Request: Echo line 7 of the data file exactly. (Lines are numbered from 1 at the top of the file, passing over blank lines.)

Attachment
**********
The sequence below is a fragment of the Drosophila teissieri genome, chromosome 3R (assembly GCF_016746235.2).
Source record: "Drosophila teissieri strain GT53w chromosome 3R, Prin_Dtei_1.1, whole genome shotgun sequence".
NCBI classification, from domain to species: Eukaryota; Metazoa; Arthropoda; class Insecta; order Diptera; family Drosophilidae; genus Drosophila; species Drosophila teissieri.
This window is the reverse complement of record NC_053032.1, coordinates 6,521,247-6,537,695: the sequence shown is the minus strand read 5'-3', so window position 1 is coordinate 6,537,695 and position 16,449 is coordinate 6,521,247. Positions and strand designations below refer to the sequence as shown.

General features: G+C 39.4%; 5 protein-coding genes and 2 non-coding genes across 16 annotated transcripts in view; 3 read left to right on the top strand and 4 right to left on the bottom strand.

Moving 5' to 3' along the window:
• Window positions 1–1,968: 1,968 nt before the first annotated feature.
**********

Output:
• Window positions 1–1,968: 1,968 nt before the first annotated feature.